Gaylord Perry hit his first home run: The Home Run That Coincided with History

What do baseball and space have in common Find out here
Baseball player, Gaylord Perry hit his first and only home run a few hours after Neil Armstrong landed on the moon? Coincidence? I think not.


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For those in a hurry

  • Gaylord Perry was a Hall of Fame pitcher who played for 22 years in the major leagues.
  • He was not a good hitter and his manager Alvin Dark once said, “They’ll put a man on the moon before he hits a home run.”
  • On July 20, 1969, Perry hit his first career home run, just minutes after Apollo 11 landed on the moon.
  • This was a remarkable coincidence that became a part of baseball lore.

The pitcher who couldn’t hit

Gaylord Perry was one of the best pitchers of his era, winning 314 games and striking out 3,534 batters. He was also notorious for his use of illegal pitches, such as the spitball and the Vaseline ball, that gave him an edge over hitters. He was inducted into the Baseball Hall of Fame in 1991.

But Perry had one glaring weakness: he could not hit. In his 22-year career, he batted .131 with six home runs and 47 RBIs. He struck out 718 times in 1,076 at-bats. He was so bad at hitting that his manager Alvin Dark once joked, “They’ll put a man on the moon before he hits a home run.”

Dark made this remark in 1964, when Perry was playing for the San Francisco Giants. At that time, the space race between the United States and the Soviet Union was heating up, and NASA was planning to send astronauts to the moon by the end of the decade.

The home run that shocked everyone

On July 20, 1969, Perry was pitching for the Giants against the Los Angeles Dodgers at Candlestick Park. The game started at 1 p.m., and most Americans were glued to their TVs, watching the historic Apollo 11 mission.

At 1:17 p.m., Neil Armstrong and Buzz Aldrin landed their lunar module on the moon, becoming the first humans to do so. The crowd at Candlestick Park cheered when they heard the announcement over the loudspeaker.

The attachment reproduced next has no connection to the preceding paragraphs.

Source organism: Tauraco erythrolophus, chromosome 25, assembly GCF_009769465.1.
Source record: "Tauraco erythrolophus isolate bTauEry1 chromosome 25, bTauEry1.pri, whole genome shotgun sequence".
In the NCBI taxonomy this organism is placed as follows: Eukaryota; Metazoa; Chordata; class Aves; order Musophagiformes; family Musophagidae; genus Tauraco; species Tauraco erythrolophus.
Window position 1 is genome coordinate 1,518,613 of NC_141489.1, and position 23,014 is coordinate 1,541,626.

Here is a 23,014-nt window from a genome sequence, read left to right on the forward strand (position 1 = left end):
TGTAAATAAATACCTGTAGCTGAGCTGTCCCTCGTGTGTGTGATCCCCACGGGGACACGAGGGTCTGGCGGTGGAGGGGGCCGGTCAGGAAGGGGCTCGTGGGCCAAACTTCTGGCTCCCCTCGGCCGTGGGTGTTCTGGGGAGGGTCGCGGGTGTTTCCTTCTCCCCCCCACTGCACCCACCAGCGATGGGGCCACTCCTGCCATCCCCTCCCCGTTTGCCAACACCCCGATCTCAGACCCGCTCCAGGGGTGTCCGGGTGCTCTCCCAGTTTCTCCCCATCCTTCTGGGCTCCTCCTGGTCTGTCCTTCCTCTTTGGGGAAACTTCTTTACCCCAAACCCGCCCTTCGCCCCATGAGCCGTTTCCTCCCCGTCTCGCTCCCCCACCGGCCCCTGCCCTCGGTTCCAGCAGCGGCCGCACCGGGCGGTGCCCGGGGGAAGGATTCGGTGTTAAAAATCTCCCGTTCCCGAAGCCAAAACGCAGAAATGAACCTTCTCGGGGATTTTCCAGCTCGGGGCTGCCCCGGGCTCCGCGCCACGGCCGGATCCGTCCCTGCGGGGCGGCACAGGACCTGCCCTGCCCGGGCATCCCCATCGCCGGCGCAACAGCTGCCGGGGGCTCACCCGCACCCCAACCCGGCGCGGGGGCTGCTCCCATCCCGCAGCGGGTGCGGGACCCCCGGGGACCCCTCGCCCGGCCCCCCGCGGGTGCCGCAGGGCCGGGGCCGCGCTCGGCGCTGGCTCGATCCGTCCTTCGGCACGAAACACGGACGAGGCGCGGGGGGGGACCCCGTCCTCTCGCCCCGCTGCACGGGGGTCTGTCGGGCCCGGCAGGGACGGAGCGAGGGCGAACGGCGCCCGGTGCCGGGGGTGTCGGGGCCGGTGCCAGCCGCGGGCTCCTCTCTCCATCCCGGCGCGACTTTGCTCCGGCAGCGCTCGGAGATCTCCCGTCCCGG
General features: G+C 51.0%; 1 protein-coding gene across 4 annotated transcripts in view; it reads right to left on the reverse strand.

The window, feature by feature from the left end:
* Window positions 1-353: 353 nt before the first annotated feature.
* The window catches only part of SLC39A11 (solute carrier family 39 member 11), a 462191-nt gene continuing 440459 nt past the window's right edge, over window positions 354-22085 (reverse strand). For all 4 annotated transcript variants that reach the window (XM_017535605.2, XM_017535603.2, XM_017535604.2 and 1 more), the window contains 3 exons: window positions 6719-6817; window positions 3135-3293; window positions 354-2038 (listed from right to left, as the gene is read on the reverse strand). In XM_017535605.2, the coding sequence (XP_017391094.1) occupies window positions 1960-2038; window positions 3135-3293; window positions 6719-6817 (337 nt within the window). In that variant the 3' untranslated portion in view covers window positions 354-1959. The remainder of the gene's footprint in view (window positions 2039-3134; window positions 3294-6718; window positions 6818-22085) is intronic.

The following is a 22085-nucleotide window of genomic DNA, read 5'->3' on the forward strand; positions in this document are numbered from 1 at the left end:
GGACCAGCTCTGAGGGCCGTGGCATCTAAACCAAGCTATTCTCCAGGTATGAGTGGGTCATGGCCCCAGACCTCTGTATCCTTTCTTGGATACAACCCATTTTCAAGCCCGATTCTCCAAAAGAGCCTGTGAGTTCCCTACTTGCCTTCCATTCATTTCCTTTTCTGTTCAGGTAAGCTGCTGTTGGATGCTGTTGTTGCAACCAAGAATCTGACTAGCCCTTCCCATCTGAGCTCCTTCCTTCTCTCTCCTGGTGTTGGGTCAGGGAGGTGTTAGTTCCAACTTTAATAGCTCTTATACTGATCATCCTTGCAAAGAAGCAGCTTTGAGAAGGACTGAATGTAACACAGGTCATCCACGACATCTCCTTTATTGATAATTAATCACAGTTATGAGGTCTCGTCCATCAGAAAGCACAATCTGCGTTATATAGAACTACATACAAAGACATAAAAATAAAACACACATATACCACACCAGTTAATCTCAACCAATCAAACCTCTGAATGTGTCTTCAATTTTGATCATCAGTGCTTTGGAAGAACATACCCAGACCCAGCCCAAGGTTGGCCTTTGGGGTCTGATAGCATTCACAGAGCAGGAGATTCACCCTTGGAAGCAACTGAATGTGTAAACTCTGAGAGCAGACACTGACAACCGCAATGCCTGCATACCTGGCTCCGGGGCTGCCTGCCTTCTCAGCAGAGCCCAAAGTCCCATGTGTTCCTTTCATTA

In the bottom of the third inning, Perry came up to bat against Dodgers left-hander Claude Osteen. Osteen threw him a fastball, and Perry swung hard. To everyone’s surprise, he hit a line drive that cleared the left-field fence for a home run.

It was Perry’s first career home run, after 547 plate appearances. His first and only home run came just minutes after Armstrong and Aldrin touched down on the moon. It was a stunning coincidence that fulfilled Dark’s prophecy.

Perry later said, “I was thinking they were cheering because of the moon landing. I didn’t know I hit it out until I got to second base.” He also said, “Neil and I both had good days, but he had a better day than I did.”

The legend that lives on

Perry’s home run became a part of baseball lore, as one of the most amazing coincidences in sports history. It was also one of the few highlights of his hitting career. He would hit only five more home runs in his career, with his last one coming in 1978.

Perry’s home run also inspired a book by former Giants beat writer John Shea, titled “Moon Shot: The Inside Story of America’s Apollo Moon Landings.” The book features interviews with Perry and other baseball players who witnessed or were influenced by the moon landing.

Perry’s home run is a reminder of how baseball and history can intersect in unexpected ways. It also shows how sometimes, even the most unlikely predictions can come true.